Pratapaditya, Pratāpāditya: 2 definitions

Introduction

Pratapaditya means something in Hinduism, Sanskrit. If you want to know the exact meaning, history, etymology or English translation of this term then check out the descriptions on this page. Add your comment or reference to a book if you want to contribute to this summary article.

In Hinduism

Kavya (poetry)

[«previous (P) next»] — Pratapaditya in Kavya glossary
Source: Wisdom Library: Kathāsaritsāgara

Pratāpāditya (प्रतापादित्य) is one of the five kings that conspired against king Vikramasiṃha from Pratiṣṭhāna, according to the Kathāsaritsāgara, chapter 58. Accordingly, “... once on a time, when he was in his city [Pratiṣṭhāna], five or six of his [Vikramasiṃha’s] relations combined together, and going to his palace, surrounded him. Their names were Mahābhaṭa, Virabāhu, Subāhu, Subhaṭa and Pratāpāditya, all powerful kings. The king’s minister was proceeding to try the effect of conciliation on them, but the king set him aside, and went out to fight with them”.

The Kathāsaritsāgara (‘ocean of streams of story’), mentioning Pratāpāditya, is a famous Sanskrit epic story revolving around prince Naravāhanadatta and his quest to become the emperor of the vidyādharas (celestial beings). The work is said to have been an adaptation of Guṇāḍhya’s Bṛhatkathā consisting of 100,000 verses, which in turn is part of a larger work containing 700,000 verses.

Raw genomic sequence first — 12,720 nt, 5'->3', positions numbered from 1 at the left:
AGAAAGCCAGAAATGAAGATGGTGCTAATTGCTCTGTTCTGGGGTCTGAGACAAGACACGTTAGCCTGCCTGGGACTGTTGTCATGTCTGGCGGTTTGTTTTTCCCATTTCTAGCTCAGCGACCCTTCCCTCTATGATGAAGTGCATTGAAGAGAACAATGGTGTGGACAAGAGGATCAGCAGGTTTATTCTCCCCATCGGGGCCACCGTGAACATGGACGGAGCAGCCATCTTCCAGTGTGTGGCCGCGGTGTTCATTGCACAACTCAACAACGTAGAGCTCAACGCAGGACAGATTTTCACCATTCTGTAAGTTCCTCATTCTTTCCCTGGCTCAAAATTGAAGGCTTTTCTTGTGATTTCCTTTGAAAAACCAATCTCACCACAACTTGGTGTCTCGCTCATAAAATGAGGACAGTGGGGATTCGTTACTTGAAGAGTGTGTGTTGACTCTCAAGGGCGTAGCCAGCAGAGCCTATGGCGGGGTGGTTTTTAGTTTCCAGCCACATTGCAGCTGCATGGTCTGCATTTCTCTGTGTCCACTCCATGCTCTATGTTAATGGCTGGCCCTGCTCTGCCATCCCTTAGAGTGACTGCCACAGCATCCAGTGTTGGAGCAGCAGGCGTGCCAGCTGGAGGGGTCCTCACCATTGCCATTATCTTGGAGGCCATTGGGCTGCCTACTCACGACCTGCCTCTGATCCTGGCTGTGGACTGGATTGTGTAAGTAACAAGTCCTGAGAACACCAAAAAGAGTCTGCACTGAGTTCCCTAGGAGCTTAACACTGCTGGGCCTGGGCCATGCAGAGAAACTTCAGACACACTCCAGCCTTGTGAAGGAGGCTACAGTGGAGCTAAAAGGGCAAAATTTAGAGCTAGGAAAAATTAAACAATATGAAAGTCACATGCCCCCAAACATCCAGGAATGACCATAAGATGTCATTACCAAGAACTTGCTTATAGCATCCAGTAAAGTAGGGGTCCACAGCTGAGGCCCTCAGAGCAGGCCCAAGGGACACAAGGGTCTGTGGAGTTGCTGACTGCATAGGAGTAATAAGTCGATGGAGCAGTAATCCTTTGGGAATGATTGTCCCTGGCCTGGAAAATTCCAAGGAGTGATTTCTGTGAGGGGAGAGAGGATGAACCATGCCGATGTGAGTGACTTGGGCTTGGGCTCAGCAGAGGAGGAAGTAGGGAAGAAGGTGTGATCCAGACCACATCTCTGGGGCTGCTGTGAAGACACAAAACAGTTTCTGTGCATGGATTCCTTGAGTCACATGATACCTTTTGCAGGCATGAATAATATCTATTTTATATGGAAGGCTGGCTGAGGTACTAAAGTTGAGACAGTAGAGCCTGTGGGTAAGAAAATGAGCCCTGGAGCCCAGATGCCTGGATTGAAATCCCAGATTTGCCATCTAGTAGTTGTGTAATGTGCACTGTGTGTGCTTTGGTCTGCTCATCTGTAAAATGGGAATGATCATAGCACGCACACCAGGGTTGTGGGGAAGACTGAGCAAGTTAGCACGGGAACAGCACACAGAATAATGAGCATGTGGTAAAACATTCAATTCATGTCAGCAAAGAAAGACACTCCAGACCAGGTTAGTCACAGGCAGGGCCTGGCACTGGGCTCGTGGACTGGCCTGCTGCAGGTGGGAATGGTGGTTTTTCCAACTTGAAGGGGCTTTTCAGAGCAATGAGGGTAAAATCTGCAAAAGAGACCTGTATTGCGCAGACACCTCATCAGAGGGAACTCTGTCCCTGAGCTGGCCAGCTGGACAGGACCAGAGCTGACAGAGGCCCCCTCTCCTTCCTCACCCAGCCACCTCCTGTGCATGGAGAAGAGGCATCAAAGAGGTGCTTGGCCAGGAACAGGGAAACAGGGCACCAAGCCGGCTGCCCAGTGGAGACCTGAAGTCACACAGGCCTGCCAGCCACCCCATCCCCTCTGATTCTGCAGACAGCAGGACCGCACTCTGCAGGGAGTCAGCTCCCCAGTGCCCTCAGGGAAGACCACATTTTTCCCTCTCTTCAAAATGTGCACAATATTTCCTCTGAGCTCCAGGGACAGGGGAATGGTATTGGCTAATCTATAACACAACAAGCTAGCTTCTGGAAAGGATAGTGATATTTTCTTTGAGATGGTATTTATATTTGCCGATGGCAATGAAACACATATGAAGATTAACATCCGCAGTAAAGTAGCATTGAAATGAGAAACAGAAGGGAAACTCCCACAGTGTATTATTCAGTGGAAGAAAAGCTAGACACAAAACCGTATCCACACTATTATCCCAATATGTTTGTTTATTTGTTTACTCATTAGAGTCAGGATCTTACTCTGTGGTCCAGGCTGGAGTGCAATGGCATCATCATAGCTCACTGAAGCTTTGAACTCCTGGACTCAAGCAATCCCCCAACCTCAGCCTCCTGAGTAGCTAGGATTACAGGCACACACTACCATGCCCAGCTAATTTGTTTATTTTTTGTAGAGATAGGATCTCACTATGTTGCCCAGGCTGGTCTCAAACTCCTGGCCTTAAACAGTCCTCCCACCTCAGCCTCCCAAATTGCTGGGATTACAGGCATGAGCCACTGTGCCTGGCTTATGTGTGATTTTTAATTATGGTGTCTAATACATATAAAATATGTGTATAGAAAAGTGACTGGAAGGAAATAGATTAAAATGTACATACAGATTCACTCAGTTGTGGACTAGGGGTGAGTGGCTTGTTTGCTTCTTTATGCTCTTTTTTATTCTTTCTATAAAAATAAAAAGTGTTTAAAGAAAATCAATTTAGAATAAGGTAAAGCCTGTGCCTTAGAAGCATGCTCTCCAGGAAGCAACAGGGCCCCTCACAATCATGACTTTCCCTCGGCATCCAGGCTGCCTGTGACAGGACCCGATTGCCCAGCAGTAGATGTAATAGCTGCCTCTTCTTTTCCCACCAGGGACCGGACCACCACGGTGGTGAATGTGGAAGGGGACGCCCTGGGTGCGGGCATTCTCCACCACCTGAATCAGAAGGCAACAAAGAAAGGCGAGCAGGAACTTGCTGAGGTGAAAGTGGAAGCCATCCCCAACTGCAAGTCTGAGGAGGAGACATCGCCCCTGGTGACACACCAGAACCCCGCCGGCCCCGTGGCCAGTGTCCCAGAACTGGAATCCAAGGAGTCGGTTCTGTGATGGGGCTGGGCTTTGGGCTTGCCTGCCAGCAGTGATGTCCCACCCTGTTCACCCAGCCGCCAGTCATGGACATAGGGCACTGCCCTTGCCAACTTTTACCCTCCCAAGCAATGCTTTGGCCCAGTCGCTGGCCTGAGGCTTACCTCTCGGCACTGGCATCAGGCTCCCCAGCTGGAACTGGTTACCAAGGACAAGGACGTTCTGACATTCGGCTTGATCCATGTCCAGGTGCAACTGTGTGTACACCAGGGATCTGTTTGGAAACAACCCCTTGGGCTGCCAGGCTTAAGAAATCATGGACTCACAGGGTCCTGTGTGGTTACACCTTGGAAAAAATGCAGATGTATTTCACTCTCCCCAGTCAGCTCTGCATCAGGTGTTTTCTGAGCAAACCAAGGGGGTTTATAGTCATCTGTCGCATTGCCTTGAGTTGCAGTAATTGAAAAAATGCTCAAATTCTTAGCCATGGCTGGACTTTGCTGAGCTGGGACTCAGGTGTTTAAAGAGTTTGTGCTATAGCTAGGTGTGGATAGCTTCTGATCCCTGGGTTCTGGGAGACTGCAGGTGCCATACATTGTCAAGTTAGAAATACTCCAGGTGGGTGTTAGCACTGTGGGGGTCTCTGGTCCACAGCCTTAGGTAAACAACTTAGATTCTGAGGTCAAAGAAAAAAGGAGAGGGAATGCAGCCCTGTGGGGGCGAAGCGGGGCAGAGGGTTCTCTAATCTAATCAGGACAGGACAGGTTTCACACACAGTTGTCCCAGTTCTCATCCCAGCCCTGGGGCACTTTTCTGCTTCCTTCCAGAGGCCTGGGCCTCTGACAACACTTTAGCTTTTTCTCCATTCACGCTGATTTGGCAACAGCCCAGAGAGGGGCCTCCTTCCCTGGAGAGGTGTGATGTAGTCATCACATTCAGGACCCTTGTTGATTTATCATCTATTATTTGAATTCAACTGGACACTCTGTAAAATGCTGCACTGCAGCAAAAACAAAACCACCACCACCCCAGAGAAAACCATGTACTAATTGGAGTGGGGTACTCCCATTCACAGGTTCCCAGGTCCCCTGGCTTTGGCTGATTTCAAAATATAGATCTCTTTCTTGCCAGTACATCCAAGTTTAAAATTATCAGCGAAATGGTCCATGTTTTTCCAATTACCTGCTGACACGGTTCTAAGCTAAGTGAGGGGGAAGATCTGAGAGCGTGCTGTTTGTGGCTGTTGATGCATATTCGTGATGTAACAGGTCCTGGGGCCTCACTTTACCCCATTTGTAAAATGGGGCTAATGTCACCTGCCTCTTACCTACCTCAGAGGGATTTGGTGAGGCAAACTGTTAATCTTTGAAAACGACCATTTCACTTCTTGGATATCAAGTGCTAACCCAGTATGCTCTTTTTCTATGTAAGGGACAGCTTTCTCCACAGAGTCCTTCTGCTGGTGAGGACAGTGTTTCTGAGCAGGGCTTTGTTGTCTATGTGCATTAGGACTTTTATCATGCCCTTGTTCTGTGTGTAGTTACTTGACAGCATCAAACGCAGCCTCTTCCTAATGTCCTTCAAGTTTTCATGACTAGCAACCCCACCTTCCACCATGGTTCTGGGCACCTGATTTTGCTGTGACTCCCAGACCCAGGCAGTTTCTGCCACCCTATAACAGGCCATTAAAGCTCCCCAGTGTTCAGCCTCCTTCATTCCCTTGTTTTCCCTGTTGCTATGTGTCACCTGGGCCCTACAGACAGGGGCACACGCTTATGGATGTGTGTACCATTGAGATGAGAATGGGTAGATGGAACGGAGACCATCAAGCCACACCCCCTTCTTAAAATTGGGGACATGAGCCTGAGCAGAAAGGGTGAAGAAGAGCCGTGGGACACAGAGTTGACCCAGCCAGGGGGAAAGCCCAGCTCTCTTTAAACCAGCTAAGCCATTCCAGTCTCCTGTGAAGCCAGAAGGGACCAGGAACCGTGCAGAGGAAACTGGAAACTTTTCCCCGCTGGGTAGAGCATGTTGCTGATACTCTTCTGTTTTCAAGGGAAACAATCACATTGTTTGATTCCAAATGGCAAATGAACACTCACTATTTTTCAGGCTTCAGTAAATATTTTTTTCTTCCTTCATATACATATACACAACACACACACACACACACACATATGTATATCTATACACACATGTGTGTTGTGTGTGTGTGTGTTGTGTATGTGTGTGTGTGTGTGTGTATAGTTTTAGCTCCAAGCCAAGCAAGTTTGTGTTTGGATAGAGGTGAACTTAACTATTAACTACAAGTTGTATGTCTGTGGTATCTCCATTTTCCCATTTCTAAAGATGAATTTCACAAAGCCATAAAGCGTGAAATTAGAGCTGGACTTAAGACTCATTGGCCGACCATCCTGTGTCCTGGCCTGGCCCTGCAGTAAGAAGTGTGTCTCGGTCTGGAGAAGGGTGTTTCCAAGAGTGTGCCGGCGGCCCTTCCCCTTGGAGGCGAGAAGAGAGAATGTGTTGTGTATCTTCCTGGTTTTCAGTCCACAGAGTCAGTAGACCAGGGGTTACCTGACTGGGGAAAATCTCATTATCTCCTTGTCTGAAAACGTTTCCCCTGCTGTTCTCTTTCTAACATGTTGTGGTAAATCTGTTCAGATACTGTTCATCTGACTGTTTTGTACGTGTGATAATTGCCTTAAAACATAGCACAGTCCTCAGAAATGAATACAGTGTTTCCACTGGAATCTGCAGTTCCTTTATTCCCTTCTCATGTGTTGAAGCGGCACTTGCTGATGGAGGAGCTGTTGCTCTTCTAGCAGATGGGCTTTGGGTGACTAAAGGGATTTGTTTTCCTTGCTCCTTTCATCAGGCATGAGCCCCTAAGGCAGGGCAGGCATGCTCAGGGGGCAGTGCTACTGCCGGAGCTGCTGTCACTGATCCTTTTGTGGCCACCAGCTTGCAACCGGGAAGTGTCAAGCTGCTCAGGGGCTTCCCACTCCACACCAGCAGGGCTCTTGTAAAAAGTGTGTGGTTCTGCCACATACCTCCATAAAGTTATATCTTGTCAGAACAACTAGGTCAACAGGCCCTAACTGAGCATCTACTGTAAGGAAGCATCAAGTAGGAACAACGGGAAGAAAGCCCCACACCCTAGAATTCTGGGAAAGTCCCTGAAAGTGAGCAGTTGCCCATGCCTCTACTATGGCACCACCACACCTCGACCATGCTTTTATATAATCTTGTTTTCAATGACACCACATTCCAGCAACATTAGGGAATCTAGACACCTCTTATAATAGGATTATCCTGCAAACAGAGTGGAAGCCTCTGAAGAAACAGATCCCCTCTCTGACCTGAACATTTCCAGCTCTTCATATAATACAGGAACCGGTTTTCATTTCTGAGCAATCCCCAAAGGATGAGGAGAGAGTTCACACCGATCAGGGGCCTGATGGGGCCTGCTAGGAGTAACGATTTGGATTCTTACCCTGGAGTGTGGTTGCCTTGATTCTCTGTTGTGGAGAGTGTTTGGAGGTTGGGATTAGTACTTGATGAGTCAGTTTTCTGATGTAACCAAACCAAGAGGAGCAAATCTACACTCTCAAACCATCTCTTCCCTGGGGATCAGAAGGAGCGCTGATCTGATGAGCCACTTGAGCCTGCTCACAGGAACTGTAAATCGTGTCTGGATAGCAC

context information

Kavya (काव्य, kavya) refers to Sanskrit poetry, a popular ancient Indian tradition of literature. There have been many Sanskrit poets over the ages, hailing from ancient India and beyond. This topic includes mahakavya, or ‘epic poetry’ and natya, or ‘dramatic poetry’.

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Languages of India and abroad

Sanskrit-English dictionary

[«previous (P) next»] — Pratapaditya in Sanskrit glossary
Source: Cologne Digital Sanskrit Dictionaries: Monier-Williams Sanskrit-English Dictionary

Pratāpāditya (प्रतापादित्य):—[=pra-tāpāditya] [from pra-tāpa > pra-tap] m. Name of sub voce princes (-tā f.), [Rājataraṅgiṇī]

context information

Sanskrit, also spelled संस्कृतम् (saṃskṛtam), is an ancient language of India commonly seen as the grandmother of the Indo-European language family. Closely allied with Prakrit and Pali, Sanskrit is more exhaustive in both grammar and terms and has the most extensive collection of literature in the world, greatly surpassing its sister-languages Greek and Latin.

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